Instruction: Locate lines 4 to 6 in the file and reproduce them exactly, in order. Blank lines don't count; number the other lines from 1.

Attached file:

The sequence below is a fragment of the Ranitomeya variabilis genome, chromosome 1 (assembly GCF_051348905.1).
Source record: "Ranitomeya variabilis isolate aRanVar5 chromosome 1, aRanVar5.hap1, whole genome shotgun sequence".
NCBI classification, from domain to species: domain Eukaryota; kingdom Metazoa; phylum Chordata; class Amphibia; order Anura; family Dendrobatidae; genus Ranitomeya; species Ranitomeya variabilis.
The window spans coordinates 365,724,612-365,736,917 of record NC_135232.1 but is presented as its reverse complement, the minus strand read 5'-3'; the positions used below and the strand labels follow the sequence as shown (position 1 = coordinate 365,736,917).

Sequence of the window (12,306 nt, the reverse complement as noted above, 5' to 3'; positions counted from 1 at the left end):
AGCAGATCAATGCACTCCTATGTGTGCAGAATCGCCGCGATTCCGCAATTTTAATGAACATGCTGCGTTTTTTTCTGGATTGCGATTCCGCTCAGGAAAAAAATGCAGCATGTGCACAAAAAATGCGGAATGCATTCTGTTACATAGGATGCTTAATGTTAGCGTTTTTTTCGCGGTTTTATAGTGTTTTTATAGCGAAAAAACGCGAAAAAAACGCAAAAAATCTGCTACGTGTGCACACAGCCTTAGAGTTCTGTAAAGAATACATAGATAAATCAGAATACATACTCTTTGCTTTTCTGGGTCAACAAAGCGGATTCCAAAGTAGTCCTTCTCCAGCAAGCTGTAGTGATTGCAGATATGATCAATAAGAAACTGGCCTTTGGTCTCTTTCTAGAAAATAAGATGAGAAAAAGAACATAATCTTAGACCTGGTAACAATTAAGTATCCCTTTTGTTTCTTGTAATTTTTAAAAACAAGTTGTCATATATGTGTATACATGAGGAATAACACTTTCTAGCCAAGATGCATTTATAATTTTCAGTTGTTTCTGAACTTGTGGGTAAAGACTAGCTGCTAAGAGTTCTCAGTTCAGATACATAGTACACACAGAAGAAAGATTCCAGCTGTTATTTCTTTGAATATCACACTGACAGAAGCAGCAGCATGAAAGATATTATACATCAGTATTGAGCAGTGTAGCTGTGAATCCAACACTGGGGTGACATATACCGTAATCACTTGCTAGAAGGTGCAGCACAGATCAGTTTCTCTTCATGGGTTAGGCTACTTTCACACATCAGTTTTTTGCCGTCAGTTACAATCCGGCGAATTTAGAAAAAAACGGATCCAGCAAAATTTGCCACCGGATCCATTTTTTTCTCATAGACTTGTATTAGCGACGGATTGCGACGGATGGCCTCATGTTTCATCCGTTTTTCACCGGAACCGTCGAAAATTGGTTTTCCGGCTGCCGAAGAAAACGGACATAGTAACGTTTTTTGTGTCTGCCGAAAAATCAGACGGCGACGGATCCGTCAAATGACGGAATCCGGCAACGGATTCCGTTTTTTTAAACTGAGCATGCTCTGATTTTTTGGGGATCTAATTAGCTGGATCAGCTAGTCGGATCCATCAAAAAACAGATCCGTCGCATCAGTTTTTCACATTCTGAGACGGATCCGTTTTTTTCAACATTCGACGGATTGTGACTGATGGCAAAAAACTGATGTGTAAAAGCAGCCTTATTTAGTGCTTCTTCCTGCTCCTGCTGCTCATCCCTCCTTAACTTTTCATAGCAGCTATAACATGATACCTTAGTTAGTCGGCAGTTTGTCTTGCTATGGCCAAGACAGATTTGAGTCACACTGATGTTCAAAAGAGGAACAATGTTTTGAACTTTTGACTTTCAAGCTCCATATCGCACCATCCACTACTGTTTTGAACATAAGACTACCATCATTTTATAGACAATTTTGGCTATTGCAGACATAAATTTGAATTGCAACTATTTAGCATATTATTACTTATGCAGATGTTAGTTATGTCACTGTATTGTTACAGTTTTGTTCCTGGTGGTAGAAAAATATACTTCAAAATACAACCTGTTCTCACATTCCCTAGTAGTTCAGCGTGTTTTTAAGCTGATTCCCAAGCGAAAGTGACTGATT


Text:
The window spans coordinates 365,724,612-365,736,917 of record NC_135232.1 but is presented as its reverse complement, the minus strand read 5'-3'; the positions used below and the strand labels follow the sequence as shown (position 1 = coordinate 365,736,917).

Sequence of the window (12,306 nt, the reverse complement as noted above, 5' to 3'; positions counted from 1 at the left end):
AGCAGATCAATGCACTCCTATGTGTGCAGAATCGCCGCGATTCCGCAATTTTAATGAACATGCTGCGTTTTTTTCTGGATTGCGATTCCGCTCAGGAAAAAAATGCAGCATGTGCACAAAAAATGCGGAATGCATTCTGTTACATAGGATGCTTAATGTTAGCGTTTTTTTCGCGGTTTTATAGTGTTTTTATAGCGAAAAAACGCGAAAAAAACGCAAAAAATCTGCTACGTGTGCACACAGCCTTAGAGTTCTGTAAAGAATACATAGATAAATCAGAATACATACTCTTTGCTTTTCTGGGTCAACAAAGCGGATTCCAAAGTAGTCCTTCTCCAGCAAGCTGTAGTGATTGCAGATATGATCAATAAGAAACTGGCCTTTGGTCTCTTTCTAGAAAATAAGATGAGAAAAAGAACATAATCTTAGACCTGGTAACAATTAAGTATCCCTTTTGTTTCTTGTAATTTTTAAAAACAAGTTGTCATATATGTGTATACATGAGGAATAACACTTTCTAGCCAAGATGCATTTATAATTTTCAGTTGTTTCTGAACTTGTGGGTAAAGACTAGCTGCTAAGAGTTCTCAGTTCAGATACATAGTACACACAGAAGAAAGATTCCAGCTGTTATTTCTTTGAATATCACACTGACAGAAGCAGCAGCATGAAAGATATTATACATCAGTATTGAGCAGTGTAGCTGTGAATCCAACACTGGGGTGACATATACCGTAATCACTTGCTAGAAGGTGCAGCACAGATCAGTTTCTCTTCATGGGTTAGGCTACTTTCACACATCAGTTTTTTGCCGTCAGTTACAATCCGGCGAATTTAGAAAAAAACGGATCCAGCAAAATTTGCCACCGGATCCATTTTTTTCTCATAGACTTGTATTAGCGACGGATTGCGACGGATGGCCTCATGTTTCATCCGTTTTTCACCGGAACCGTCGAAAATTGGTTTTCCGGCTGCCGAAGAAAACGGACATAGTAACGTTTTTTGTGTCTGCCGAAAAATCAGACGGCGACGGATCCGTCAAATGACGGAATCCGGCAACGGATTCCGTTTTTTTAAACTGAGCATGCTCTGATTTTTTGGGGATCTAATTAGCTGGATCAGCTAGTCGGATCCATCAAAAAACAGATCCGTCGCATCAGTTTTTCACATTCTGAGACGGATCCGTTTTTTTCAACATTCGACGGATTGTGACTGATGGCAAAAAACTGATGTGTAAAAGCAGCCTTATTTAGTGCTTCTTCCTGCTCCTGCTGCTCATCCCTCCTTAACTTTTCATAGCAGCTATAACATGATACCTTAGTTAGTCGGCAGTTTGTCTTGCTATGGCCAAGACAGATTTGAGTCACACTGATGTTCAAAAGAGGAACAATGTTTTGAACTTTTGACTTTCAAGCTCCATATCGCACCATCCACTACTGTTTTGAACATAAGACTACCATCATTTTATAGACAATTTTGGCTATTGCAGACATAAATTTGAATTGCAACTATTTAGCATATTATTACTTATGCAGATGTTAGTTATGTCACTGTATTGTTACAGTTTTGTTCCTGGTGGTAGAAAAATATACTTCAAAATACAACCTGTTCTCACATTCCCTAGTAGTTCAGCGTGTTTTTAAGCTGATTCCCAAGCGAAAGTGACTGATT